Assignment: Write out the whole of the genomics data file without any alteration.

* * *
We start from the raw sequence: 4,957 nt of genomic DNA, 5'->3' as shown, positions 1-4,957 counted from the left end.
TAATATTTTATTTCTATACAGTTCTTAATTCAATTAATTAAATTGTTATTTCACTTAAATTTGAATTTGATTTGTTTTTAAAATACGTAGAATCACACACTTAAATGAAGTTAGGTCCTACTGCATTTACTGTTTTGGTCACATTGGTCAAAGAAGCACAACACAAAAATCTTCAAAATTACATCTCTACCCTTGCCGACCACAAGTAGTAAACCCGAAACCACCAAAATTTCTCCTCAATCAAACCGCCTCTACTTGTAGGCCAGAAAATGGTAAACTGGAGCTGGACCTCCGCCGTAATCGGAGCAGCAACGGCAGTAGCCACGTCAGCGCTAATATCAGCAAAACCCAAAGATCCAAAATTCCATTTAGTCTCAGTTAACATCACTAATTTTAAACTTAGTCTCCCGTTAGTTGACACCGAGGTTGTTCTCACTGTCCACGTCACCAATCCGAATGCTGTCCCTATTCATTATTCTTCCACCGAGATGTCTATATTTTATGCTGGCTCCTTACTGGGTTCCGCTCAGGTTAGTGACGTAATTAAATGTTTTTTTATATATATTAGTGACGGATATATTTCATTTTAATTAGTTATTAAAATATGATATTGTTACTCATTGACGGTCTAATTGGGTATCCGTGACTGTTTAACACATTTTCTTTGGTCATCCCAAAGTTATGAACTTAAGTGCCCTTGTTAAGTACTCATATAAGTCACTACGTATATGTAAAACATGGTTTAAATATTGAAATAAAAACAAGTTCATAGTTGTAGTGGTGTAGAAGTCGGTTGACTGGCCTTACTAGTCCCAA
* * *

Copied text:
We start from the raw sequence: 4,957 nt of genomic DNA, 5'->3' as shown, positions 1-4,957 counted from the left end.
TAATATTTTATTTCTATACAGTTCTTAATTCAATTAATTAAATTGTTATTTCACTTAAATTTGAATTTGATTTGTTTTTAAAATACGTAGAATCACACACTTAAATGAAGTTAGGTCCTACTGCATTTACTGTTTTGGTCACATTGGTCAAAGAAGCACAACACAAAAATCTTCAAAATTACATCTCTACCCTTGCCGACCACAAGTAGTAAACCCGAAACCACCAAAATTTCTCCTCAATCAAACCGCCTCTACTTGTAGGCCAGAAAATGGTAAACTGGAGCTGGACCTCCGCCGTAATCGGAGCAGCAACGGCAGTAGCCACGTCAGCGCTAATATCAGCAAAACCCAAAGATCCAAAATTCCATTTAGTCTCAGTTAACATCACTAATTTTAAACTTAGTCTCCCGTTAGTTGACACCGAGGTTGTTCTCACTGTCCACGTCACCAATCCGAATGCTGTCCCTATTCATTATTCTTCCACCGAGATGTCTATATTTTATGCTGGCTCCTTACTGGGTTCCGCTCAGGTTAGTGACGTAATTAAATGTTTTTTTATATATATTAGTGACGGATATATTTCATTTTAATTAGTTATTAAAATATGATATTGTTACTCATTGACGGTCTAATTGGGTATCCGTGACTGTTTAACACATTTTCTTTGGTCATCCCAAAGTTATGAACTTAAGTGCCCTTGTTAAGTACTCATATAAGTCACTACGTATATGTAAAACATGGTTTAAATATTGAAATAAAAACAAGTTCATAGTTGTAGTGGTGTAGAAGTCGGTTGACTGGCCTTACTAGTCCCAA